there a problem scraping mud off ones shoes on Shabbos?
The Shulchan Aruch mentions various problems related
to scraping mud from ones shoes on Shabbos, namely: breaking up dried mud the
prohibition of Tochen (grinding), filling in crevices in the ground Boneh
(construction), smoothing the jagged pieces of leather on ones shoes memachek
Grinding once the mud has caked up, one is
forbidden to pry it off ones shoes in such a way that the mud would break up into
small pieces. 1 Therefore, scraping it on the sidewalk would be prohibited. The
only option is to continue walking, hoping that the dried mud will come off. 2
Construction Imagine yourself walking on a
dirt road, and upon noticing a crack in the ground, you scrape off the mud clinging to
your shoe into the crack. You have just committed a heinous act of chillul 3
Shabbos. For this reason we find in the gemora 4 various opinions
as to whether one is permitted to scrape mud on ones shoes onto the ground or onto a
wall. Their concern is lest one repairs the ground or improves the cement on the wall.
According to the halacha one may scrape shoes onto a
wall. As for the ground, if it is a dirt track, there is room for stringency (Mishna
Berura 28), but onto a tarred road or asphalt, since the mud does not unite with the
tar, no real repairing takes place, and therefore one is permitted to scrape mud onto the
pavement or sidewalk.
May one not scrape shoes with a
This brings us to the third problem smoothening.
Chazal taught us that by scraping shoes onto a sharp edge, one inadvertently would
smoothen out jagged parts of the shoe. Contemporary poskim say that this factor
does not apply to our shoes (which are manufactured with precision) and if anything, the
scraping is detrimental. Therefore one may scrape shoes onto a mud-bar, and if done
gently, there is no problem at all. 5
Cholent splashed onto
my shirt, what am I supposed to do?
Change your shirt, there is not much you can do. It is
permitted to remove whatever is sticking to the outside of the garment, but to remove the
remnants of the stain that penetrate the garment is much more of a problem, as we will
It is strictly forbidden to sprinkle water, saliva
or any other cleaning agent onto a stain. The maximum one may do is gently scrape the mess
sticking to the shirt.
Accordingly, it is forbidden to sprinkle salt onto spilled chrain
etc. even though the salt will not get rid of the stain, but since it is part of the
cleaning process, it is forbidden.
Is it permitted to remove the stain
with ones fingernail?
The Taz is of the opinion that one may scrape away a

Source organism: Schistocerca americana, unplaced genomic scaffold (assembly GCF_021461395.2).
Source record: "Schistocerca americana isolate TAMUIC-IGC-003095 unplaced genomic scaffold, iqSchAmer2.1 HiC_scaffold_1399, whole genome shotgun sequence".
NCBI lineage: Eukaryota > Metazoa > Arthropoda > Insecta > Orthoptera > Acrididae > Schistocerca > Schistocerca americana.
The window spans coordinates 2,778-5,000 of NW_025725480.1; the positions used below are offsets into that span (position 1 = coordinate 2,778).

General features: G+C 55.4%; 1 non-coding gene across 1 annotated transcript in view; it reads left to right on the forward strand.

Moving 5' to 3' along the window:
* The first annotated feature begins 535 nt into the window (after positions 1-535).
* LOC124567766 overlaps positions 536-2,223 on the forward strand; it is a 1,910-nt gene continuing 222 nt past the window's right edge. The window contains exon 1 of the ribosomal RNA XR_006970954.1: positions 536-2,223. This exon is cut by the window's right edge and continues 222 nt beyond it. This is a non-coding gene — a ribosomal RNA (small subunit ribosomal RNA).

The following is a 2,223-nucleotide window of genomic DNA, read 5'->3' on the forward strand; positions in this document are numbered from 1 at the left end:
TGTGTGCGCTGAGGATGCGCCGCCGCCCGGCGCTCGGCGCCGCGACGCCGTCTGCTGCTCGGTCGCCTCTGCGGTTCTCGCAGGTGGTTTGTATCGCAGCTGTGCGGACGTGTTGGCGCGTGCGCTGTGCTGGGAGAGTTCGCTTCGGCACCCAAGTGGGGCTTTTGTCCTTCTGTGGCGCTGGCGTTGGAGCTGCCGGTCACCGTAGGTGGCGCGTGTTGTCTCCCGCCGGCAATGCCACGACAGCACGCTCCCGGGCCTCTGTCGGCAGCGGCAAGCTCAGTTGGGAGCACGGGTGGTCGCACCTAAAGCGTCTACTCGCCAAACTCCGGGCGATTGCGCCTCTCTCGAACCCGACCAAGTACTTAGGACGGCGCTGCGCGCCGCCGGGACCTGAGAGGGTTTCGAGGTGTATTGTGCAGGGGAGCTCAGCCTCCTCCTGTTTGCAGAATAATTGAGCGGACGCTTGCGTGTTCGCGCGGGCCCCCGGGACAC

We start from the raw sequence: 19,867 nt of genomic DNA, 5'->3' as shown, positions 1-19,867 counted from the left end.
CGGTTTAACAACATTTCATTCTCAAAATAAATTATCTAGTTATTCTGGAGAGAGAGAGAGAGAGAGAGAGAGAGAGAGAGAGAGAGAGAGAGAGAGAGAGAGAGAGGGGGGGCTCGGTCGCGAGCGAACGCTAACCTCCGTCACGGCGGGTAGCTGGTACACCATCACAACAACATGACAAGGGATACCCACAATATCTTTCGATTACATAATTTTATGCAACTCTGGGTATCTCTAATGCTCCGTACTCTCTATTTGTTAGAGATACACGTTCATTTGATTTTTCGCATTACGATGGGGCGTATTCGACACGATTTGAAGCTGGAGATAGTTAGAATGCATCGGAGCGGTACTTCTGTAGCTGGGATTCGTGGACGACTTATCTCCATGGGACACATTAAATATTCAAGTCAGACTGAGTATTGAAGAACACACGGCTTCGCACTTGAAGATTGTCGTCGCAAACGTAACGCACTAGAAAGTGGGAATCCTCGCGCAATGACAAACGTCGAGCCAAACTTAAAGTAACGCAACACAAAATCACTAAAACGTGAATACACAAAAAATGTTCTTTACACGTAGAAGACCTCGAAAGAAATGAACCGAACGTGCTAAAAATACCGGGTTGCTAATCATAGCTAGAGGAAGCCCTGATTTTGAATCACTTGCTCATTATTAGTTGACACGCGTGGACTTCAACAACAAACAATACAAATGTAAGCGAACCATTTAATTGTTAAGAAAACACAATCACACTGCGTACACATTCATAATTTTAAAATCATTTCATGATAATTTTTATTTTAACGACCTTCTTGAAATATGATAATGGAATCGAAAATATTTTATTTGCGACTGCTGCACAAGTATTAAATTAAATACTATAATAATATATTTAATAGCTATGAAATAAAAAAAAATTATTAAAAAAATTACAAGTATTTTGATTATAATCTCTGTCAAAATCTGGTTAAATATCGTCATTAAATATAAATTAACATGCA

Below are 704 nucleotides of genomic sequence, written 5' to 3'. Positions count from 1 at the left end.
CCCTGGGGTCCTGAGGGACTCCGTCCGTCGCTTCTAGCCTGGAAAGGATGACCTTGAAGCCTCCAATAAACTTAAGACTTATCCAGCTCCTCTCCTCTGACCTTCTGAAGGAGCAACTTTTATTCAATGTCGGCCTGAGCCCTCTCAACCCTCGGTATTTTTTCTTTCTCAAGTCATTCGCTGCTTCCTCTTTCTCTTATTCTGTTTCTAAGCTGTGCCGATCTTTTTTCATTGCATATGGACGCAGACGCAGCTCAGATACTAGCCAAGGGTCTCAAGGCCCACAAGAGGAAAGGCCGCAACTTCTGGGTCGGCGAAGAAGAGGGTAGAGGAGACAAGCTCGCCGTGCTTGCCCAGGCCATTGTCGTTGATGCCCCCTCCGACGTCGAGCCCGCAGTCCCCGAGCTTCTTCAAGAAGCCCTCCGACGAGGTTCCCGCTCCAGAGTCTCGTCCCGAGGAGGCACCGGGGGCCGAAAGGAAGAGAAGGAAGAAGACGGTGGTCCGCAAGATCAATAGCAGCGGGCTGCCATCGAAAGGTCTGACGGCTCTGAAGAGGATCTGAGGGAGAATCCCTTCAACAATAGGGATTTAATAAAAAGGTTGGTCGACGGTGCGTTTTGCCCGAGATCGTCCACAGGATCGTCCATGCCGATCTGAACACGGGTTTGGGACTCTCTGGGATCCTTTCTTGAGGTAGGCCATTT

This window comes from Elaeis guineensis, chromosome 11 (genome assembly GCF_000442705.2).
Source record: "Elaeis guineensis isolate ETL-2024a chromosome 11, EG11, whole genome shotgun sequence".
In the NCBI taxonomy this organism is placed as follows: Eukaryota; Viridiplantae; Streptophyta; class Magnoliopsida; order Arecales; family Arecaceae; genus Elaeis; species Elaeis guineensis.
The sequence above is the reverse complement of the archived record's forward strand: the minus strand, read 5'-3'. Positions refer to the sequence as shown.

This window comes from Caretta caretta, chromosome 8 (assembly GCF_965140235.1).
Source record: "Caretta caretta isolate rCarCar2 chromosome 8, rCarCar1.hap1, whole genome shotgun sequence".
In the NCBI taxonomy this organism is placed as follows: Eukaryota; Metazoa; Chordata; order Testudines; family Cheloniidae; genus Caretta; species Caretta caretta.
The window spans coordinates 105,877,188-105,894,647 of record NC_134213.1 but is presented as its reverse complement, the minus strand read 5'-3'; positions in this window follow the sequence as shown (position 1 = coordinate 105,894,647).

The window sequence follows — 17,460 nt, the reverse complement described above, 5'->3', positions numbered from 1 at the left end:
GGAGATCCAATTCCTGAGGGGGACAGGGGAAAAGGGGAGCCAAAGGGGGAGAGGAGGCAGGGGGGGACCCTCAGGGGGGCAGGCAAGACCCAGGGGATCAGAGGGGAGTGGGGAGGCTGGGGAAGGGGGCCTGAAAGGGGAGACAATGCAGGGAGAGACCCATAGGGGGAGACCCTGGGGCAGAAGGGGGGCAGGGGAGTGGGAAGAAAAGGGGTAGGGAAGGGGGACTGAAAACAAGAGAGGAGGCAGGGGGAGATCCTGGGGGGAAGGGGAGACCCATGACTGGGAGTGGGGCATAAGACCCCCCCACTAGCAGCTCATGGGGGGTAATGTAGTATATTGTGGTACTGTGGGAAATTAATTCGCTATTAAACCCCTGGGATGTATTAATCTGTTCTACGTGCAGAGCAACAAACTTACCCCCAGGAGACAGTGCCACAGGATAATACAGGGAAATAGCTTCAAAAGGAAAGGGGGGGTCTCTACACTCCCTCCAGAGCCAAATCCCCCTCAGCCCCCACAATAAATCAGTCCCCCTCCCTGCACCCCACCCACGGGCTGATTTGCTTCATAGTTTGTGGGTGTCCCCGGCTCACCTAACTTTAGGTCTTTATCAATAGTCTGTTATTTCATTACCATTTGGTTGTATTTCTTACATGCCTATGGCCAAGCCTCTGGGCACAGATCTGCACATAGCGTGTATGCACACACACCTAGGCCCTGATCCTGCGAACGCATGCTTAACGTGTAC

stain with ones fingernail (as long as the stain is not made of a substance that
breaks up due to the prohibition of grinding 6). The Mishna Berura 7
however, strongly opposes his position, and says that it is strictly forbidden to totally
scrape away a stain that has penetrated the cloth, and only dirt sitting on top of the
cloth may be scraped away. Accordingly, one must refrain from cleaning any stain that has
penetrated garments, tablecloths etc. As for using a non-Jew to clean the garment, a Rav
should be consulted, as there is room for leniency. Water, however, may not be used under
 Simon 302:7 and MB 36.
 There is another option soaking the mud in water. This is halachikally
complicated (see SSK 15-40, footnote 137) and a Rav must be consulted.
 Desecration of the shabbos.
 Shabbos 141.
 MB 26.
 Products made of ground substances biscuits, bread are not subject to
this prohibition, because a ground item cannot be ground again (ein tochen achar tochen).
For some reason, this rule does not apply to mud.
 Simon 302:36 and Biur Halacha dhavi.
Food For Thought
Is one permitted to wet a clean
Would it be permitted to make a
compress on Shabbos?
How come I am allowed to dry my hands
on a towel on Shabbos, am I not wetting the towel?
If a garment catches fire, may water be
poured onto the section that has not yet caught on fire?
Answers coming next week.
Vort On The Parsha
Al pi Hashem isu val pi Hashem
Yachanu (Bnei Yisrael traveled at the word of Hashem and they encamped at the
word of Hashem). Rav Chaim Shmuelevitz of Mir explained that wherever Bnei Yisrael
were, they felt as if they were in the bosom of Hashem. If you would ask a baby, which is
carried in the arms of its mother from home to work to town, where are you? The baby would
answer, I am in my mothers arms. So too Bnei Yisroel, even though
they traveled in the desert from place to place, they were always in the arms of
We should also bring ourselves to the realization that
wherever we are and whatever we do, we are in the arms of Hashem.